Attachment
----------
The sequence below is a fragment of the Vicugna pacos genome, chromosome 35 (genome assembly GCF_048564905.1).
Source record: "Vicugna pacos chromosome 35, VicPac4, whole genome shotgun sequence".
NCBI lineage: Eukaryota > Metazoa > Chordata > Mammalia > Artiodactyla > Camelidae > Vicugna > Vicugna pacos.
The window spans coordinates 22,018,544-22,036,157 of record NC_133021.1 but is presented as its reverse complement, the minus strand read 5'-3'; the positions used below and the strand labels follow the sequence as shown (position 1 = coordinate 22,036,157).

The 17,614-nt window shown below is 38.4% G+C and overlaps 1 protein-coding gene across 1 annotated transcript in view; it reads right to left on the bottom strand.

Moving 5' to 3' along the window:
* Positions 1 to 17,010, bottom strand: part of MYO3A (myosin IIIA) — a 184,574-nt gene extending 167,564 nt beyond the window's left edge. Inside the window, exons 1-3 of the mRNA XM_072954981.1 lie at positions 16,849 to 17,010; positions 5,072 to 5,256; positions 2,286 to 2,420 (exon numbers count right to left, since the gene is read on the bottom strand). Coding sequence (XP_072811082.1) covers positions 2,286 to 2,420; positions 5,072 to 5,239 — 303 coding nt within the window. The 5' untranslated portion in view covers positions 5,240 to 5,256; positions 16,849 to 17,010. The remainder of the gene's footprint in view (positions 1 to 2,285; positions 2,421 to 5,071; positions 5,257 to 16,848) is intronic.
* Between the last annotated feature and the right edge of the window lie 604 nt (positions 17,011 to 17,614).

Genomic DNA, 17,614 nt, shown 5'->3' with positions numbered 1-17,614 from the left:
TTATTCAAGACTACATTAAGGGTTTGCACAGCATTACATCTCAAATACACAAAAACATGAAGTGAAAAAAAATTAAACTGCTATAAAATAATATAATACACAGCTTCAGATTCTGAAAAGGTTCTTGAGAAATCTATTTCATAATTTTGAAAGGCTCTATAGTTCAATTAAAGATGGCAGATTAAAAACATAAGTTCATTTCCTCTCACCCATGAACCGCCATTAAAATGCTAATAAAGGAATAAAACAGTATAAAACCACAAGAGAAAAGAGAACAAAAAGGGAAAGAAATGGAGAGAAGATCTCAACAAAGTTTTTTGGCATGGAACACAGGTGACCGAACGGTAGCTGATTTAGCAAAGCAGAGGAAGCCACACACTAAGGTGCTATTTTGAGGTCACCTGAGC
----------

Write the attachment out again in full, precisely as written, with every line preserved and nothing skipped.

The sequence below is a fragment of the Vicugna pacos genome, chromosome 35 (genome assembly GCF_048564905.1).
Source record: "Vicugna pacos chromosome 35, VicPac4, whole genome shotgun sequence".
NCBI lineage: Eukaryota > Metazoa > Chordata > Mammalia > Artiodactyla > Camelidae > Vicugna > Vicugna pacos.
The window spans coordinates 22,018,544-22,036,157 of record NC_133021.1 but is presented as its reverse complement, the minus strand read 5'-3'; the positions used below and the strand labels follow the sequence as shown (position 1 = coordinate 22,036,157).

The 17,614-nt window shown below is 38.4% G+C and overlaps 1 protein-coding gene across 1 annotated transcript in view; it reads right to left on the bottom strand.

Moving 5' to 3' along the window:
* Positions 1 to 17,010, bottom strand: part of MYO3A (myosin IIIA) — a 184,574-nt gene extending 167,564 nt beyond the window's left edge. Inside the window, exons 1-3 of the mRNA XM_072954981.1 lie at positions 16,849 to 17,010; positions 5,072 to 5,256; positions 2,286 to 2,420 (exon numbers count right to left, since the gene is read on the bottom strand). Coding sequence (XP_072811082.1) covers positions 2,286 to 2,420; positions 5,072 to 5,239 — 303 coding nt within the window. The 5' untranslated portion in view covers positions 5,240 to 5,256; positions 16,849 to 17,010. The remainder of the gene's footprint in view (positions 1 to 2,285; positions 2,421 to 5,071; positions 5,257 to 16,848) is intronic.
* Between the last annotated feature and the right edge of the window lie 604 nt (positions 17,011 to 17,614).

Genomic DNA, 17,614 nt, shown 5'->3' with positions numbered 1-17,614 from the left:
TTATTCAAGACTACATTAAGGGTTTGCACAGCATTACATCTCAAATACACAAAAACATGAAGTGAAAAAAAATTAAACTGCTATAAAATAATATAATACACAGCTTCAGATTCTGAAAAGGTTCTTGAGAAATCTATTTCATAATTTTGAAAGGCTCTATAGTTCAATTAAAGATGGCAGATTAAAAACATAAGTTCATTTCCTCTCACCCATGAACCGCCATTAAAATGCTAATAAAGGAATAAAACAGTATAAAACCACAAGAGAAAAGAGAACAAAAAGGGAAAGAAATGGAGAGAAGATCTCAACAAAGTTTTTTGGCATGGAACACAGGTGACCGAACGGTAGCTGATTTAGCAAAGCAGAGGAAGCCACACACTAAGGTGCTATTTTGAGGTCACCTGAGC